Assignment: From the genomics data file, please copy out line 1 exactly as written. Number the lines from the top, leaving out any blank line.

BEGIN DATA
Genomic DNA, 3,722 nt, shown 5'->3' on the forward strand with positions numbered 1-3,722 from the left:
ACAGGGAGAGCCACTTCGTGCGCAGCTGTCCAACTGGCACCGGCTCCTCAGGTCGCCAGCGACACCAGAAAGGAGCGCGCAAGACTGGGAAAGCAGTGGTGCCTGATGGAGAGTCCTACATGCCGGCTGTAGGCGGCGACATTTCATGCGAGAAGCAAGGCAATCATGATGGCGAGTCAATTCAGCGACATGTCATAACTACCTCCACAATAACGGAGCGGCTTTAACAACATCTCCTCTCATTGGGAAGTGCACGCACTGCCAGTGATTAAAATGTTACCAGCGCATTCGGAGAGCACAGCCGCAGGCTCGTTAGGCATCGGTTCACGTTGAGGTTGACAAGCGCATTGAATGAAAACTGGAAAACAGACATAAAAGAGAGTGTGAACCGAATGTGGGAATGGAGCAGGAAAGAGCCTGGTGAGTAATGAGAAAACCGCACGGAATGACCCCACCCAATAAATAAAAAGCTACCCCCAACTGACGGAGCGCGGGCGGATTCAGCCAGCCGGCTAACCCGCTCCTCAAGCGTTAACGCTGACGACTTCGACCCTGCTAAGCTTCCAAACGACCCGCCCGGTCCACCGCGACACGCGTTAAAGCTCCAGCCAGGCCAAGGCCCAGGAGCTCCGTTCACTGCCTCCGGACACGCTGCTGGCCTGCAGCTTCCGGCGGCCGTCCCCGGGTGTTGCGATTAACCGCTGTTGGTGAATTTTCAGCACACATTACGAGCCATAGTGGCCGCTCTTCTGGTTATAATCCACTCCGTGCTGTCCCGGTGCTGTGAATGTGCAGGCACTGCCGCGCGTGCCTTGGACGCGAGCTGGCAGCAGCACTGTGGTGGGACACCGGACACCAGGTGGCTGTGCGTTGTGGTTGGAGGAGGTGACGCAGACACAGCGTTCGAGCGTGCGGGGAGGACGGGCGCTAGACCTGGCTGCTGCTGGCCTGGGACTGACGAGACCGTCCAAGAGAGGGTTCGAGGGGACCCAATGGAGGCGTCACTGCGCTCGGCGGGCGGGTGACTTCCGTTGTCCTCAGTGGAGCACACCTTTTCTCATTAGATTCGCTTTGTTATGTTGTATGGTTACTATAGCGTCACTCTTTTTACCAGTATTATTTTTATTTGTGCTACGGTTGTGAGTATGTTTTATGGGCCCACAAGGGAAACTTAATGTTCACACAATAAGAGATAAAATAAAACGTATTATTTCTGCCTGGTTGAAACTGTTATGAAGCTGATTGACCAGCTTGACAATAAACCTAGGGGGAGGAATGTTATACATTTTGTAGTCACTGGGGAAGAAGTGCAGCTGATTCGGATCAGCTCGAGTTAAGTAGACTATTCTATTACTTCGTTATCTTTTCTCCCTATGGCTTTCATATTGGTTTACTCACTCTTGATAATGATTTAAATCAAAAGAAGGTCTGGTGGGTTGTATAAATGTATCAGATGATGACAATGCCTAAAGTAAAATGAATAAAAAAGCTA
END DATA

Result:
Genomic DNA, 3,722 nt, shown 5'->3' on the forward strand with positions numbered 1-3,722 from the left: